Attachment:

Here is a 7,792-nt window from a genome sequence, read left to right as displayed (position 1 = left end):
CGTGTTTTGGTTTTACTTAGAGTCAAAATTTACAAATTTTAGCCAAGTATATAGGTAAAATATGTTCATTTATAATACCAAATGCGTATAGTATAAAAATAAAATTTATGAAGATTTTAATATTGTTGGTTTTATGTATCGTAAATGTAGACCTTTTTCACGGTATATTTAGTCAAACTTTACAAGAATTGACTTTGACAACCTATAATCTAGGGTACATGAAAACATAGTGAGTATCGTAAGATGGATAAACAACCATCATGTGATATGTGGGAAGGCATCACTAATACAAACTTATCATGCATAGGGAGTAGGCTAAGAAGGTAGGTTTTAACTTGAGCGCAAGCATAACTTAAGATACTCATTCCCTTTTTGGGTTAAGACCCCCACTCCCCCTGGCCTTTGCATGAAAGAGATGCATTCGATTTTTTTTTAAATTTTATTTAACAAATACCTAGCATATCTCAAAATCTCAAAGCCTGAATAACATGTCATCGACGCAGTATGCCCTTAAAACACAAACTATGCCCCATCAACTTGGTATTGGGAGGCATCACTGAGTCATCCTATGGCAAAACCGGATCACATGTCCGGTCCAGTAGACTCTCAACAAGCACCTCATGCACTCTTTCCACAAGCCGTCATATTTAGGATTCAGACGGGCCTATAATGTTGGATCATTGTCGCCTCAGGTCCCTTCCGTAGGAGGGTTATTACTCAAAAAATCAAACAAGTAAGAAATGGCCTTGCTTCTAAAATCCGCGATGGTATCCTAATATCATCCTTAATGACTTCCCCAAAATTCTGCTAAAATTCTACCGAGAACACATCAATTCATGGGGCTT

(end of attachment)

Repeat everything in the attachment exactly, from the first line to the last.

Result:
Here is a 7,792-nt window from a genome sequence, read left to right as displayed (position 1 = left end):
CGTGTTTTGGTTTTACTTAGAGTCAAAATTTACAAATTTTAGCCAAGTATATAGGTAAAATATGTTCATTTATAATACCAAATGCGTATAGTATAAAAATAAAATTTATGAAGATTTTAATATTGTTGGTTTTATGTATCGTAAATGTAGACCTTTTTCACGGTATATTTAGTCAAACTTTACAAGAATTGACTTTGACAACCTATAATCTAGGGTACATGAAAACATAGTGAGTATCGTAAGATGGATAAACAACCATCATGTGATATGTGGGAAGGCATCACTAATACAAACTTATCATGCATAGGGAGTAGGCTAAGAAGGTAGGTTTTAACTTGAGCGCAAGCATAACTTAAGATACTCATTCCCTTTTTGGGTTAAGACCCCCACTCCCCCTGGCCTTTGCATGAAAGAGATGCATTCGATTTTTTTTTAAATTTTATTTAACAAATACCTAGCATATCTCAAAATCTCAAAGCCTGAATAACATGTCATCGACGCAGTATGCCCTTAAAACACAAACTATGCCCCATCAACTTGGTATTGGGAGGCATCACTGAGTCATCCTATGGCAAAACCGGATCACATGTCCGGTCCAGTAGACTCTCAACAAGCACCTCATGCACTCTTTCCACAAGCCGTCATATTTAGGATTCAGACGGGCCTATAATGTTGGATCATTGTCGCCTCAGGTCCCTTCCGTAGGAGGGTTATTACTCAAAAAATCAAACAAGTAAGAAATGGCCTTGCTTCTAAAATCCGCGATGGTATCCTAATATCATCCTTAATGACTTCCCCAAAATTCTGCTAAAATTCTACCGAGAACACATCAATTCATGGGGCTT